Posts Tagged ‘palaeontology’

Dig for victory

Dig for victory

By EcoEvo@TCD | Perspectives, Research

In a previous post I showed what I think being a palaeontologist is all about, especially the point that palaeontologists are different from oryctologists. The first ones study changes of biodiversity through time, the second ones extract fossils (but again, both are far from exclusive). Here is a short summary of  experience working at Upper Cretaceous excavation sites in the South of France (that’s around 80-65 million years old) namely in the Bellevue excavation site in Esperaza run by the Musée des Dinosaures. First step is to find a place to dig. Why along the road? It doesn’t have to be but [&hellip

What is(n’t) palaeontology like?

What is(n’t) palaeontology like?

By EcoEvo@TCD | Perspectives

After rereading Sive’s excellent blog post on what is a zoologist or at least what is it like to study it, I remember having a slightly similar difficulty in explaining my background in palaeontology. Reactions range from: “Oh… Palaeontology? That’s like the origins of humans and stuff?” or “So you go on excavations and find ancient Roman pottery?” to “Bheuuh, want another beer?”. What frustrated me is that none of these reactions are correct but neither are they totally incorrect (especially the last one!). Palaeontology is not archaeology Most people that have only a vague idea of what [&hellip

Gould Mine

Gould Mine

By EcoEvo@TCD | Perspectives

The career of Stephen Jay Gould eludes easy definition because of his prolific output in so many areas. Michael Shermer characterises him as a historian of science and scientific historian, popular scientist and scientific populariser. The popular science writings of Stephen Jay Gould (20 of his 22 books and hundreds of articles) are responsible for making me want to study macroevolution. He said of his popular essays that they were intended “for professionals and lay readers alike”. We have already covered some aspects of science communication, like how to do it and which kind of scientists should engage in it. Gould wrote 479 [&hellip

How Good is the Fossil Record?

How Good is the Fossil Record?

By EcoEvo@TCD | Perspectives

One of the projects I’ve been working on recently has concerned diversity in the fossil record. In broad terms I’m looking at how diversity has changed over the last 540 million years, a period known as the Phanerozoic which starts at the Cambrian explosion and continues to this day. I want to try and understand what causes the periodic increases and decreases in diversity. I’m not a palaeontologist, so this work has involved a massive learning curve in order to understand how we know what we know about the fossil record. What I’ve learned has led me [&hellip

The Placental mammal saga; special summer double episode

The Placental mammal saga; special summer double episode

By EcoEvo@TCD | Reviews

As I wrote in a previous post last winter, O’Leary et al. added their oar into the Placental Mammal origins debate. For anyone who missed that episode, they argued, with the backing of masses of morphological data, that placental mammal orders appeared right after the extinction of non-avian dinosaurs (also known as the explosive model). This was in opposition to two other views based on DNA data which argue that placentals appeared way before (long-fuse model) or slightly before (short-fuse model) the Mexican dinosaurs had to deal with some meteorite… Again, have a look at this previous [&hellip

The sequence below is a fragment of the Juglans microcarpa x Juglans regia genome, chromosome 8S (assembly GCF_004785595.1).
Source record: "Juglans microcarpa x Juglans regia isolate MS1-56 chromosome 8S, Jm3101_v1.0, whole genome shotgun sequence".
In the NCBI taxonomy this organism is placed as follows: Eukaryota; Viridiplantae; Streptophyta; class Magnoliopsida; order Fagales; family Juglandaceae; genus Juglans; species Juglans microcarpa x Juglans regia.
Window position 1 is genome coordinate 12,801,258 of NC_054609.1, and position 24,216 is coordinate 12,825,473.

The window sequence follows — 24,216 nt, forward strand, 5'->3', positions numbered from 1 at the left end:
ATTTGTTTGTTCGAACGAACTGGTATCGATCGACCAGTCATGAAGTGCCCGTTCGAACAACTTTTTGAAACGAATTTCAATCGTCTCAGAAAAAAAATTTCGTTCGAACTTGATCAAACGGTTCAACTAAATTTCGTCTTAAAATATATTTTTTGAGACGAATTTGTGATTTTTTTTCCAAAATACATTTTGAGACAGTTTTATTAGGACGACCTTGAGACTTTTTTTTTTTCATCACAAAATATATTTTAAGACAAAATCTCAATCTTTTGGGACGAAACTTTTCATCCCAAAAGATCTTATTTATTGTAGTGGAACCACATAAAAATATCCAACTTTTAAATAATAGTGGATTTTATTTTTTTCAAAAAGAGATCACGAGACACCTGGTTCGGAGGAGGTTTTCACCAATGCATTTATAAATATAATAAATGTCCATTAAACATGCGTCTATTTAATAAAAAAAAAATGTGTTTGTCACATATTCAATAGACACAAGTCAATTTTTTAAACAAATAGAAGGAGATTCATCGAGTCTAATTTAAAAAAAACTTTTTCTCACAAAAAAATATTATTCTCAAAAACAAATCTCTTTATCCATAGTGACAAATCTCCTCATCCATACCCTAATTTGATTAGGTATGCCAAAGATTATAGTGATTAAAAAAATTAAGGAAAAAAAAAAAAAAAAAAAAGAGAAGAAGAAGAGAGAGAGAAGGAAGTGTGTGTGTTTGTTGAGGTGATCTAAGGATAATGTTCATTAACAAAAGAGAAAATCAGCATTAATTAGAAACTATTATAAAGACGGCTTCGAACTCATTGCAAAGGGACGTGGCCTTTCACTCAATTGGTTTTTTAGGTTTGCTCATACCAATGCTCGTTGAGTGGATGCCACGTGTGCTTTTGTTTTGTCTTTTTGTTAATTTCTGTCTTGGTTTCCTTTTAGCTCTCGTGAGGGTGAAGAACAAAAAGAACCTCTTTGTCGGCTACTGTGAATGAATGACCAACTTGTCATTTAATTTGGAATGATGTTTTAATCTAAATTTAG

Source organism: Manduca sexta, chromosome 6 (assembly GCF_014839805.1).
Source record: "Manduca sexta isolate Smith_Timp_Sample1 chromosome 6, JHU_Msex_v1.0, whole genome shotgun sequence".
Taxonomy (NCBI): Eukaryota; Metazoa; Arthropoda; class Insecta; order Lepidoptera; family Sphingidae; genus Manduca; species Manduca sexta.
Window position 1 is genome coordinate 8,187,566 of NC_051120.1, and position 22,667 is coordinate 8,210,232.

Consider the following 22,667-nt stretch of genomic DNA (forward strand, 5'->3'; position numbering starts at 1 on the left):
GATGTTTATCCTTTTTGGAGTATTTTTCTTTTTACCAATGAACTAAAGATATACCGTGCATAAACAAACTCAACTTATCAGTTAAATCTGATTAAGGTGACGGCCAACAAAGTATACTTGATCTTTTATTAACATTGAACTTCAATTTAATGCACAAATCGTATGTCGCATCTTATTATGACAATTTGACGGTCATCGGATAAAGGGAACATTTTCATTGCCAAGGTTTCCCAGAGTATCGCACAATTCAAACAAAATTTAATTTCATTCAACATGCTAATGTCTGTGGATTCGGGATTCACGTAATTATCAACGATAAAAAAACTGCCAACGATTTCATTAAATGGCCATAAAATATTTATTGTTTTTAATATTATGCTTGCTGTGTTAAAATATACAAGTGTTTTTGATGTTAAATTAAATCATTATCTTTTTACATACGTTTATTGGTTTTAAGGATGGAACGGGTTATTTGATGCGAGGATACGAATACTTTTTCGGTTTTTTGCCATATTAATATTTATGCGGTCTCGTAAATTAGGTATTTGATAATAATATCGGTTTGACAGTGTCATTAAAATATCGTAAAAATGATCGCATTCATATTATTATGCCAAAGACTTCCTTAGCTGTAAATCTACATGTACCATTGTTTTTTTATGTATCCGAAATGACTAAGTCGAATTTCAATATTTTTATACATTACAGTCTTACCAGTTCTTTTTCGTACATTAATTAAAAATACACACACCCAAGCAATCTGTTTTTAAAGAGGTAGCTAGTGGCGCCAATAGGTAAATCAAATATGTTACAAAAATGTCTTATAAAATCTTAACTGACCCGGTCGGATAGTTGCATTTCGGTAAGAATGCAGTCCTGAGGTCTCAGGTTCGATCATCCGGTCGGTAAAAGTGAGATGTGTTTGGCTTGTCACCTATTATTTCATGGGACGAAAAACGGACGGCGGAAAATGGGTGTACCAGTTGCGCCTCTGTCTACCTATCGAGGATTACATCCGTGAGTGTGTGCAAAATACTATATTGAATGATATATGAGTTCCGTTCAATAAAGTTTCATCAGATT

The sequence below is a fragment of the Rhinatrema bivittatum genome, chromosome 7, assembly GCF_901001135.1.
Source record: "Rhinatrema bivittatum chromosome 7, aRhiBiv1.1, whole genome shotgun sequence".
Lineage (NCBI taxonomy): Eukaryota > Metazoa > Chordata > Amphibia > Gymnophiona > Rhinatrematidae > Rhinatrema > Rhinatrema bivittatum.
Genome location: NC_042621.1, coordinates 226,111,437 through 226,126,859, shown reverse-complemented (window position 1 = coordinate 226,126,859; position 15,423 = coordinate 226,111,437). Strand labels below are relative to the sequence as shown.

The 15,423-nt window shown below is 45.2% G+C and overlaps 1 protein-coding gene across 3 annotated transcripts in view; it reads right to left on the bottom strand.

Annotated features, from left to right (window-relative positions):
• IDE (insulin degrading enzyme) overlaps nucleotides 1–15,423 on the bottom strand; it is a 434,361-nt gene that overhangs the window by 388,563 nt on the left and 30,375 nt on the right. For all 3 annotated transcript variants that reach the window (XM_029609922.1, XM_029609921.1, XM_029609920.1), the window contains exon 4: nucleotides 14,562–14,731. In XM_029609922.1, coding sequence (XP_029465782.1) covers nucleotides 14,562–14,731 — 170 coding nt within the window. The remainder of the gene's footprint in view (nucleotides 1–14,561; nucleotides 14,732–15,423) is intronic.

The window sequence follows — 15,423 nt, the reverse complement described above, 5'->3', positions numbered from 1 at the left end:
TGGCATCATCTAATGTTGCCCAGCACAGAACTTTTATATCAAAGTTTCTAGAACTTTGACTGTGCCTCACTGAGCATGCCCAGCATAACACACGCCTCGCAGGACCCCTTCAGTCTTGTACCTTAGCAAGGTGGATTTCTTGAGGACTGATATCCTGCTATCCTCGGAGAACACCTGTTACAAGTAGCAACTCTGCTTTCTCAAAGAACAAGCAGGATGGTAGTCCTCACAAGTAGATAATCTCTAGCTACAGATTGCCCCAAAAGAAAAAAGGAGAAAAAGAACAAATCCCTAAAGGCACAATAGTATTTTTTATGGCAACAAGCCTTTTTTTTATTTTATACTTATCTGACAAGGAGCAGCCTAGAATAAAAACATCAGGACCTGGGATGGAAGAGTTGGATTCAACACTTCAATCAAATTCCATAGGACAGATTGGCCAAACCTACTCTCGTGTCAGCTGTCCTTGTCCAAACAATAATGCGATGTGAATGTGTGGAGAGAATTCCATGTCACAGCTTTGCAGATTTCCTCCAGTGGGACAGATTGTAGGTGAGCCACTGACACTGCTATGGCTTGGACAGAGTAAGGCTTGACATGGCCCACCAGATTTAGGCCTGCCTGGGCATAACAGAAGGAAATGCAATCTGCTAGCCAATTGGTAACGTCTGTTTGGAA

Dinosaurs are useless if they don't go in trees!

Dinosaurs are useless if they don’t go in trees!

By EcoEvo@TCD | Perspectives

I’d like to ask the question many paleontologists have to face when they (foolishly) venture out of their museum storage: “So you’re studying fossils right? But what will that bring to the people? A cure for AIDS?”. There are many possible answers from a punch in the face to more mature responses. But I was recently asking myself the question from a biologist’s point of view: “What can biologists really do with the fossil record?”. Well obviously, we can use it to recreate and understand the history of our planet (like in Nature last week) or to [&hellip

Chronicle of a death foreseen

Chronicle of a death foreseen

By EcoEvo@TCD | Reviews

Why did Neanderthals go extinct while humans prospered? There are volumes full of speculations into the decline and fall of our burly cousin who last walked the Earth 30,000 years ago. Climate change may have reduced the large herbivores on which they depended for food. Humans may have inadvertently spread lethal diseases to them when we first came into contact. Perhaps the most sinister hypothesis is that we extirpated them in an ancient act of genocide (/speciescide?). Researchers at Oxford now argue that Neanderthal orbit size gives us an insight into the reason for their downfall. They [&hellip

You're grounded!

You’re grounded!

By EcoEvo@TCD | Reviews

Pterosaurs are the largest animals to have ever flown. Some species had wingspans exceeding 10 metres dwarfing the largest avian challenger. It must have been quite a sight to see one of these things blocking out the Mesozoic sun. But there have been niggling doubts about the ability of the larger representatives to fly. Will we have to re-evaluate our mental image of the Mesozoic and ground our pterosaurs? Flight is no easy thing for an animal. It makes all sorts of demands on the physiology, morphology and ecology of the creature trying to take to the air for [&hellip